The U.S. Environmental Protection Agency has been at war with diesel emission defeat devices, and another tuning shop has been fined as part of the ordeal. According to The Drive, the receiving end of the punishment is California-based Sinister Diesel, which will have to pay $1 million in both criminal fines and civil penalties.
Sinister Diesel Emission Defeat Fine: Details
The U.S. Justice Department recently revealed that Sinister Manufacturing – the parent company of Sinister Diesel – pleaded guilty in Federal court to two separate counts related to wilful violations of the Clean Air Act. Sinister Diesel is one of many diesel-oriented performance companies in the United States. Like many of these shops, Sinister sold devices, tuners, and software that allowed owners to convert otherwise emission-compliant trucks into coal-rolling machines that give auto enthusiasts a bad name.
Earlier this week, the company entered into a plea agreement as part of a joint investigation by the EPA and FBI. The company was charged with conspiracy to violate (CAA) and defraud the United States, as well as a second VAA violation for “tampering with the monitoring device” of emission control systems for diesel trucks. If you didn’t know, the Clean Air Act prohibits anyone from manufacturing or selling devices that bypass or defeat emission control devices. This isn’t anything new, as the EPA has gone after several companies that sell tuning machines that fit this bill. It has even levied penalties against TV hosts like Discovery’s Diesel brothers. So, the fact that another company has gotten nailed for this crime either shows that people aren’t paying attention or don’t care.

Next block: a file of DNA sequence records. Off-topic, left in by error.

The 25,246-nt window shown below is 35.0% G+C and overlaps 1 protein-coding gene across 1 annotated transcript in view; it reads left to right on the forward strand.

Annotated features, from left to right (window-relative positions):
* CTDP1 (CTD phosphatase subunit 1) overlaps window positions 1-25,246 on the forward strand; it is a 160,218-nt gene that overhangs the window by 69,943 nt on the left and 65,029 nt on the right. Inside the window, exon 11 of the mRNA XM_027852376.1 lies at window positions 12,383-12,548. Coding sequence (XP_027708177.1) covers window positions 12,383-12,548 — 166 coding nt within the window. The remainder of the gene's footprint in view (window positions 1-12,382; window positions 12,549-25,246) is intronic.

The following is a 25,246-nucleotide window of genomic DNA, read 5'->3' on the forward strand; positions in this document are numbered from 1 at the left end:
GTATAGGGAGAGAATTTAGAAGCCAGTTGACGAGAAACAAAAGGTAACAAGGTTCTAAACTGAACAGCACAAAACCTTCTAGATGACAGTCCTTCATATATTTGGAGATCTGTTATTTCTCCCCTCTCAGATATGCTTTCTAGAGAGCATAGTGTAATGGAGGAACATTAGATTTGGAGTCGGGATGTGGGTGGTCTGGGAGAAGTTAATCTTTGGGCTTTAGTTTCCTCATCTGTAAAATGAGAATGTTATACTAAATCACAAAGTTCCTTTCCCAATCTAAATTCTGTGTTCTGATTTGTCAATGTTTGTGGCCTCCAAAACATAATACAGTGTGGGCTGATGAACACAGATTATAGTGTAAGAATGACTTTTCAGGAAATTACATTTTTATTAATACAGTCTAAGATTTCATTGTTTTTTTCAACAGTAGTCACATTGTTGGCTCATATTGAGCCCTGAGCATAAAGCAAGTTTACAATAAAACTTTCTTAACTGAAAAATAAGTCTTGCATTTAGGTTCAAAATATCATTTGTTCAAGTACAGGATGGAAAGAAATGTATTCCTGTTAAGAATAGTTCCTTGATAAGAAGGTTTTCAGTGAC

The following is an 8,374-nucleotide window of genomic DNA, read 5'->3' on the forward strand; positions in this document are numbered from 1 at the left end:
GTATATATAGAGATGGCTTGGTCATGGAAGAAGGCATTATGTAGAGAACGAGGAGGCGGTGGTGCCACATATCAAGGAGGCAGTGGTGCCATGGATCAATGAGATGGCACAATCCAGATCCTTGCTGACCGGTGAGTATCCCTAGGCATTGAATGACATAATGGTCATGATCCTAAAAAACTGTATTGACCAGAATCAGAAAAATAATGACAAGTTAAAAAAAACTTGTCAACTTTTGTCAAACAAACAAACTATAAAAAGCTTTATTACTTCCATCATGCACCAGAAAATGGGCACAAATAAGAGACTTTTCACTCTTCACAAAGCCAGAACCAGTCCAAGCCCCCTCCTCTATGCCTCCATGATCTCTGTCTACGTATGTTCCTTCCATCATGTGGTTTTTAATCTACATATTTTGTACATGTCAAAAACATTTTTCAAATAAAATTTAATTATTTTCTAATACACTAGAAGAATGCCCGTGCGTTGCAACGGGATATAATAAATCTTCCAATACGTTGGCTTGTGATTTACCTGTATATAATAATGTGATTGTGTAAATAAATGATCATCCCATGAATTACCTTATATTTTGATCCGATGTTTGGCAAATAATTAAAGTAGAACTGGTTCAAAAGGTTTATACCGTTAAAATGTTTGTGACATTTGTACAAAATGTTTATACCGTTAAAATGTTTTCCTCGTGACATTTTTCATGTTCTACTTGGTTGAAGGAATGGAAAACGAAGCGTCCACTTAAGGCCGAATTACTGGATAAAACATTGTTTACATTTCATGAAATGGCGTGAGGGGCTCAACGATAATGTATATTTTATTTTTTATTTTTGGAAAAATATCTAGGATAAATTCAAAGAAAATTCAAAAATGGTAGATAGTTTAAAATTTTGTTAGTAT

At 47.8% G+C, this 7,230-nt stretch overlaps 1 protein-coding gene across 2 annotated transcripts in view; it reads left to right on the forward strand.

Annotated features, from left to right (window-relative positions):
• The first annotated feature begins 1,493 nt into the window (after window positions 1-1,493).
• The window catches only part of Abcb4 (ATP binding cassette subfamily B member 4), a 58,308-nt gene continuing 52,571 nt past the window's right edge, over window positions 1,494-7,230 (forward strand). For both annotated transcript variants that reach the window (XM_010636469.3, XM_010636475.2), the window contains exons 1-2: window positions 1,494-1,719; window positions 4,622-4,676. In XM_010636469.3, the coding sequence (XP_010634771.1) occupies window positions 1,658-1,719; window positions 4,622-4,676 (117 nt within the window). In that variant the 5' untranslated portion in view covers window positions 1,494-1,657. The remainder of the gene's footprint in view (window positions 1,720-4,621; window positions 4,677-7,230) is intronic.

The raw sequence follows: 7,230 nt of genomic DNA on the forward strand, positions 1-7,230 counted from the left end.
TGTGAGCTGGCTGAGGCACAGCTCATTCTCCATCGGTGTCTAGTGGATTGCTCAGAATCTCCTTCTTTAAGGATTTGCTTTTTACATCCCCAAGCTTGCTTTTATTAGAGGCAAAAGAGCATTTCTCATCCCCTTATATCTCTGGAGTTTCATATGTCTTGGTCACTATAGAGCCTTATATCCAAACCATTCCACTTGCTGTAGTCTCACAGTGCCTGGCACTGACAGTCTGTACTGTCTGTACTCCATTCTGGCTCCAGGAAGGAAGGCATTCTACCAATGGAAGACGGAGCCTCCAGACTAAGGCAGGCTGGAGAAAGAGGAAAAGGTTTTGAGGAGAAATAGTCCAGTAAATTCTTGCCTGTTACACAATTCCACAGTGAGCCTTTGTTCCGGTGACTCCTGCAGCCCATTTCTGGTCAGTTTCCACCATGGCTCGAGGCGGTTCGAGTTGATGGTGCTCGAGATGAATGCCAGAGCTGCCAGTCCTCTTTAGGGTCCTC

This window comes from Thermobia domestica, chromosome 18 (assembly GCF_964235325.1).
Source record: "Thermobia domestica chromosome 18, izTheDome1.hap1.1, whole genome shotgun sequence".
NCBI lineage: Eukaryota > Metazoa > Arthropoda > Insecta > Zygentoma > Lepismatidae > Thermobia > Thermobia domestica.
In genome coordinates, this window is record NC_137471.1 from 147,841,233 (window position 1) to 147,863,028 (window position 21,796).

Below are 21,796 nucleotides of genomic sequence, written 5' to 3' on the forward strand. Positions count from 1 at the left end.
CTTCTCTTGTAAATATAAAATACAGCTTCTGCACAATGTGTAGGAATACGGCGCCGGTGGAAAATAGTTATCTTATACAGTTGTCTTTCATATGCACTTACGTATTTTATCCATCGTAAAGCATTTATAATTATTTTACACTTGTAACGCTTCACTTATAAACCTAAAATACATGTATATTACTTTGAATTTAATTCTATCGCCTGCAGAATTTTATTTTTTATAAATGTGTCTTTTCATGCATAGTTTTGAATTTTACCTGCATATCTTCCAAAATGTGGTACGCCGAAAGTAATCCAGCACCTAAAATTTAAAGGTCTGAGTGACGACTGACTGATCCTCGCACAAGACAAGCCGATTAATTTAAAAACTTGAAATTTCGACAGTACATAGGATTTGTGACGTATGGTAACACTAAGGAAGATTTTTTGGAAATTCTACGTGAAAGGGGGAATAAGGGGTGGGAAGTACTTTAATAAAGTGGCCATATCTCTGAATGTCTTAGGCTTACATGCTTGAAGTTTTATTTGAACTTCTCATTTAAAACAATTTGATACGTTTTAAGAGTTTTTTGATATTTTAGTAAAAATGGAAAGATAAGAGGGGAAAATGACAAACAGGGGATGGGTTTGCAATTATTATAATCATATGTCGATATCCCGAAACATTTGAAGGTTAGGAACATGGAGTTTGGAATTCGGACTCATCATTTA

While Sinister noted that its products were intended for “racing” and off-road use only, prosecutors stated the company knew most of its products were being sold with the intention of being used on the road. Between October 2015 and July 2017, Sinister’s sales data indicates that it sold nearly 36,000 defeat devices that turned off a vehicle’s EGY system. That means up to 25% of the company’s revenue was from its defeated products alone at one point in time. Sinister agreed to pay $500,000 for the civil and criminal counts against it as part of the agreed-upon settlement – totaling $1 million. Hopefully, this serves as yet another warning to companies that have the potential to meet the same fate as the EPA continues to crack down on violators of the Clean Air Act.